• Your proof it is clear to me. However I'd like to discuss more accurately the inequality $w([0,1]^k)\le k$, since the definition of weight that I use is not conventional. Well if I understood the proof we proved that $|\mathcal{B}|=k$ and so, since $\mathcal{B}$ is a basis, it results that $\text{min}\{|\mathcal{D}|:\mathcal{D}\text{ is a base for } [0,1]^k\}\le|\mathcal{B}|$ and so finally $w([0,1]^k):=\text{min}\{|\mathcal{B}|:\mathcal{B}\text{ is a base for } [0,1]^k \}+\aleph_0\le|\mathcal{B}|+\aleph_0=k+\aleph_0=k$; right? Mar 25, 2020 at 11:19
• @AntonioMariaDiMauro Your definition of weight is completely standard. It’s the minimal size of a base for $X$. So because we already have one base of size $k$ the weight is $\le k$. The plus $=\aleph_0$ is just to ensure that the weight is always infinite, i.e. at least $\aleph_0$, so it has no effect on the upper bound $k$. Mar 25, 2020 at 11:57
• Okay; so if we have a base of size $k$ and if we want add $\aleph_0$ to the definition of weight then it results that $w([0,1]^k):=\text{min}\{|\mathcal{B}|:\mathcal{B}\text{ is a base for } [0,1]^k \}\le|\mathcal{B}|=k$ and so adding $\aleph_0$ we have $w([0,1]^k)+\aleph_0\le k+\aleph_0=k$ that is the definition I above given, right? or rather is correct what I observed? Mar 25, 2020 at 12:40
• @AntonioMariaDiMauro Rather $w([0,1]^k) = \min\{|\mathcal{B}|: \mathcal{B} \text{ is a base for } [0,1]^k\} +\aleph_0 \le |\mathcal{B}| + \aleph_0 = k+ \aleph_0 = k$, but that's a bit formal and unneeded as all cardinals here are infinite anyway. Mar 25, 2020 at 13:23

You can take as basis of the topology the sets of the form $$\times_{i\in k}U_i$$, where the $$U_i\subset[0,1]$$ are open and only finitely many of them are different from $$[0,1]$$. We can take those factors that are different from $$[0,1]$$ to only be open intervals with rational end-points (here calling open also $$[0,r)$$ and $$(r,1]$$).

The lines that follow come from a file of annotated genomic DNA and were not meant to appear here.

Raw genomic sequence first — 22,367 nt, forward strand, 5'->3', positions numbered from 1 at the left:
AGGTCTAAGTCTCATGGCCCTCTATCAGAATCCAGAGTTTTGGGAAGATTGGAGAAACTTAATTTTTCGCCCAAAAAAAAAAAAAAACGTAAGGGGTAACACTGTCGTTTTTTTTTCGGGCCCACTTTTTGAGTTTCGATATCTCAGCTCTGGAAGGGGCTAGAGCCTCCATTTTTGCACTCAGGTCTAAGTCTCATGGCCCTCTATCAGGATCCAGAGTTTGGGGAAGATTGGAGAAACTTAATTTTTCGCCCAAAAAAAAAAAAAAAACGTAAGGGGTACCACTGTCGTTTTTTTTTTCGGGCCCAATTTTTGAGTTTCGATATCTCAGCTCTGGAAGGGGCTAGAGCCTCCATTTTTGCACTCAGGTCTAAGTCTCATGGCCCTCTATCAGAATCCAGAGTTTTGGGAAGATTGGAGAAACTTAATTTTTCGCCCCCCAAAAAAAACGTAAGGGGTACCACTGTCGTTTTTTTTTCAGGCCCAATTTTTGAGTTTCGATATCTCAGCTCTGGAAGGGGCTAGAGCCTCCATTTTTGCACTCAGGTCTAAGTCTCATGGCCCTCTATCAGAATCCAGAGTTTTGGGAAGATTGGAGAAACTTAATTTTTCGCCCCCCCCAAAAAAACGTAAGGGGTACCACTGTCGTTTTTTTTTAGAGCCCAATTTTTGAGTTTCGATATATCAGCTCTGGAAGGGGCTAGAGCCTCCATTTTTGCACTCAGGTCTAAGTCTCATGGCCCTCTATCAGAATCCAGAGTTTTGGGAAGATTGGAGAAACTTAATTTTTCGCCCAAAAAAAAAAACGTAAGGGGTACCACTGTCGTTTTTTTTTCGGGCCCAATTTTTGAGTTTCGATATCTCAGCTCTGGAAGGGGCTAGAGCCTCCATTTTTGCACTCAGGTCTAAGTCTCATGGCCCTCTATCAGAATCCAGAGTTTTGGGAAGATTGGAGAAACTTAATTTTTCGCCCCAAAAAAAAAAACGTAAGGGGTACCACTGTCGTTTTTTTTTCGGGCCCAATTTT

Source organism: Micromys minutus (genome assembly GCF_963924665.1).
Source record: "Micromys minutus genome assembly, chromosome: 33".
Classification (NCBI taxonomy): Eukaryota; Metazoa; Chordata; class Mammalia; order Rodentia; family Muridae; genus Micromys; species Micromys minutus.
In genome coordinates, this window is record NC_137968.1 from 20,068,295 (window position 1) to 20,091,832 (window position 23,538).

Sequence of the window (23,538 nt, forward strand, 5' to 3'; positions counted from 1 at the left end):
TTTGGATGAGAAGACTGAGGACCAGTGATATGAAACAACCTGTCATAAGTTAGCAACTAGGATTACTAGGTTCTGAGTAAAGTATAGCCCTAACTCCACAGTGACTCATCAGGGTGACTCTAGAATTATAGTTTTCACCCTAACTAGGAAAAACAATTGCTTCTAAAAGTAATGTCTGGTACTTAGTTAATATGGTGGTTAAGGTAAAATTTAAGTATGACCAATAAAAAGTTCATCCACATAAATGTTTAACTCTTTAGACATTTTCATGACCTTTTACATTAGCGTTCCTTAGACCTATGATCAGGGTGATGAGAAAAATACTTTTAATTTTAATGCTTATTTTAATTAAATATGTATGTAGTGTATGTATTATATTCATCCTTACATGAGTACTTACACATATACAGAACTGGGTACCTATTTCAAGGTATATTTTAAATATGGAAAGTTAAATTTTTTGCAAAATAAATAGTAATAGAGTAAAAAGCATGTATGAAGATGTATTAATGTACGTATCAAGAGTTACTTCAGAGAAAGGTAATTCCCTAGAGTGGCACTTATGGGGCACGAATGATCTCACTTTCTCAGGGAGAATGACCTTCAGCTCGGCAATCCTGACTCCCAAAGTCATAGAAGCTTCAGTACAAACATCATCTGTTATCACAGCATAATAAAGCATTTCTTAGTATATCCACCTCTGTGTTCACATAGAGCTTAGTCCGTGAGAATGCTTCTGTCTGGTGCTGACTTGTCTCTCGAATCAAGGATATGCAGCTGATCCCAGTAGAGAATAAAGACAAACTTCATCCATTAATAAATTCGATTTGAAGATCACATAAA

There are $$k$$ choices of which $$n\in\mathbb{N}$$ finitely many of the factors are different from $$[0,1]$$ and for each of them there are $$\aleph_0^n=\aleph_0$$ possible open intervals with rational end-points to take. This gives $$k\times\aleph_0=k$$ sets in which $$n$$ of the factors are not $$[0,1]$$, for each $$n\in\mathbb{N}$$. Adding together the count for each $$n=0,1,2,3,...$$, it gives in total $$\aleph_0\times k=k$$ sets in this basis.

Yes, the topology of $$[0,1]$$ is relevant. For example, if $$[0,1]$$ had the discrete topology and $$k$$ were smaller than the cardinality of $$[0,1]$$, then the weight of $$[0,1]^k$$ would be equal to the cardinality of $$[0,1]$$, which is larger than $$k$$.

• Sorry, it seems that your proof is not very clear to me: so to summarize now I rewrite it. I rewrite your proof: unfortunately it seems to me not very clear. So let be $k$ an infinite cardinal and $X_j=[0,1]$ for any $j\in k$; so we consider $X:=[0,1]^k$ and we know that if $\mathcal{B}_j$ is a basis of $[0,1]$ for any $j\in k$ then the collection $\mathcal{B}=\{\pi^{-1}_{j_1}(B_1)\cap...\cap\pi^{-1}_{j_n}(B_n):B_i\in\mathcal{B}_{j_i}\land j_i\in k\land i=1,...,n\land n\in\Bbb{N}\}$ is a basis for $[0,1]$. Mar 24, 2020 at 17:56
• Since if for any $x,y\in\Bbb{R}$ there exist $r\in\Bbb{Q}$ such that $x<r<y$ any basis we can claim that the set $\{(r,s)\cap[0,1]:r,s\in\Bbb{Q}\}$ is a basis for $[0,1]$ that additionally is numerable and so the collection $\mathcal{Q}=\{\pi^{-1}_{j_1}((r_1,s_1)\cap[0,1])\cap...\cap\pi^{-1}_{j_n}((r_n,s_n)\cap[0,1]):r_i,s_i\in\Bbb{Q}\land j_i\in k\land i=1,...,n\land n\in\Bbb{N}\}$ is a basis of $[0,1]^k$ such that $|\mathcal{Q}|=k$ and so $w([0,1]^k)\le k$. Mar 24, 2020 at 17:57
• Is this what you want say? Mar 24, 2020 at 17:57
• Anyway I think I found an another proof: now I edit the question. Mar 24, 2020 at 17:58
• @AntonioMariaDiMauro Yes, that's all. You have a countable basis of $[0,1]$. Then with it you get the usual basis with which one defines/constructs the product topology. Computing cardinality you get that that basis has $k$ elements.
– user762847
Mar 24, 2020 at 18:04